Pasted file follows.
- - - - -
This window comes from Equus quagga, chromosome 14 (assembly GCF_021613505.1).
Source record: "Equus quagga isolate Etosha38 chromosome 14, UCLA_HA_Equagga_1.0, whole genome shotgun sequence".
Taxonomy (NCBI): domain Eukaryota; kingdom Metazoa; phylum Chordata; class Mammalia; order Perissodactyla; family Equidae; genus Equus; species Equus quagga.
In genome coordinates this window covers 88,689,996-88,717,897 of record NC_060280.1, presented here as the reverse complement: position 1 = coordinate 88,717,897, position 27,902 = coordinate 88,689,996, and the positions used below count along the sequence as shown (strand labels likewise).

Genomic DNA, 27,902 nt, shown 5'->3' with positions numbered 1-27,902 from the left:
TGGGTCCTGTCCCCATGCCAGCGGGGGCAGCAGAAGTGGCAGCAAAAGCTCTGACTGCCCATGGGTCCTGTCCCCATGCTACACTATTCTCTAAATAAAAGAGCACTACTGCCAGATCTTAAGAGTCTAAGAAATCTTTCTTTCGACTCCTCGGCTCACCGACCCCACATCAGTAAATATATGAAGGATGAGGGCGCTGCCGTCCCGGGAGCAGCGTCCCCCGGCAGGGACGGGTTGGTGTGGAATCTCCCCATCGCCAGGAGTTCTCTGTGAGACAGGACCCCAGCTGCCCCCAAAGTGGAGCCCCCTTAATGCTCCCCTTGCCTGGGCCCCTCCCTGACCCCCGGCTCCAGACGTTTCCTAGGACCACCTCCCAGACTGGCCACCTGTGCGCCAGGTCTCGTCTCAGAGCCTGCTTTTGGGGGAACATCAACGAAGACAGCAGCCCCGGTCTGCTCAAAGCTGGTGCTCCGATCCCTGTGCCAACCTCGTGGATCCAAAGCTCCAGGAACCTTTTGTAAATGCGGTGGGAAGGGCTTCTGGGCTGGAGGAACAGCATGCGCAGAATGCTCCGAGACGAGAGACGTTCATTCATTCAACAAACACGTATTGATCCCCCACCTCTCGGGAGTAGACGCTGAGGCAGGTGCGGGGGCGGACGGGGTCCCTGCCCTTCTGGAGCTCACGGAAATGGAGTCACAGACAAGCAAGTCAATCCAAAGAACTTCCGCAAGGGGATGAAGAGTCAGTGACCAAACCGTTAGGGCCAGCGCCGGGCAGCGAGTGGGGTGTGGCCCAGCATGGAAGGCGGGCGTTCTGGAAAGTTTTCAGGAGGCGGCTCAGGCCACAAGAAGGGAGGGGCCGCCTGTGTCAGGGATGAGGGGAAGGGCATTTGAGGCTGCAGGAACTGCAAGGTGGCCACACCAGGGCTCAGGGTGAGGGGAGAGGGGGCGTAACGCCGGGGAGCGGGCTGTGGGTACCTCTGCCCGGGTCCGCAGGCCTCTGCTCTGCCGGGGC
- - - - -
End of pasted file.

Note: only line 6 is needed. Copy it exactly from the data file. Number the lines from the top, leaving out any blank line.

TGGGTCCTGTCCCCATGCCAGCGGGGGCAGCAGAAGTGGCAGCAAAAGCTCTGACTGCCCATGGGTCCTGTCCCCATGCTACACTATTCTCTAAATAAAAGAGCACTACTGCCAGATCTTAAGAGTCTAAGAAATCTTTCTTTCGACTCCTCGGCTCACCGACCCCACATCAGTAAATATATGAAGGATGAGGGCGCTGCCGTCCCGGGAGCAGCGTCCCCCGGCAGGGACGGGTTGGTGTGGAATCTCCCCATCGCCAGGAGTTCTCTGTGAGACAGGACCCCAGCTGCCCCCAAAGTGGAGCCCCCTTAATGCTCCCCTTGCCTGGGCCCCTCCCTGACCCCCGGCTCCAGACGTTTCCTAGGACCACCTCCCAGACTGGCCACCTGTGCGCCAGGTCTCGTCTCAGAGCCTGCTTTTGGGGGAACATCAACGAAGACAGCAGCCCCGGTCTGCTCAAAGCTGGTGCTCCGATCCCTGTGCCAACCTCGTGGATCCAAAGCTCCAGGAACCTTTTGTAAATGCGGTGGGAAGGGCTTCTGGGCTGGAGGAACAGCATGCGCAGAATGCTCCGAGACGAGAGACGTTCATTCATTCAACAAACACGTATTGATCCCCCACCTCTCGGGAGTAGACGCTGAGGCAGGTGCGGGGGCGGACGGGGTCCCTGCCCTTCTGGAGCTCACGGAAATGGAGTCACAGACAAGCAAGTCAATCCAAAGAACTTCCGCAAGGGGATGAAGAGTCAGTGACCAAACCGTTAGGGCCAGCGCCGGGCAGCGAGTGGGGTGTGGCCCAGCATGGAAGGCGGGCGTTCTGGAAAGTTTTCAGGAGGCGGCTCAGGCCACAAGAAGGGAGGGGCCGCCTGTGTCAGGGATGAGGGGAAGGGCATTTGAGGCTGCAGGAACTGCAAGGTGGCCACACCAGGGCTCAGGGTGAGGGGAGAGGGGGCGTAACGCCGGGGAGCGGGCTGTGGGTACCTCTGCCCGGGTCCGCAGGCCTCTGCTCTGCCGGGGC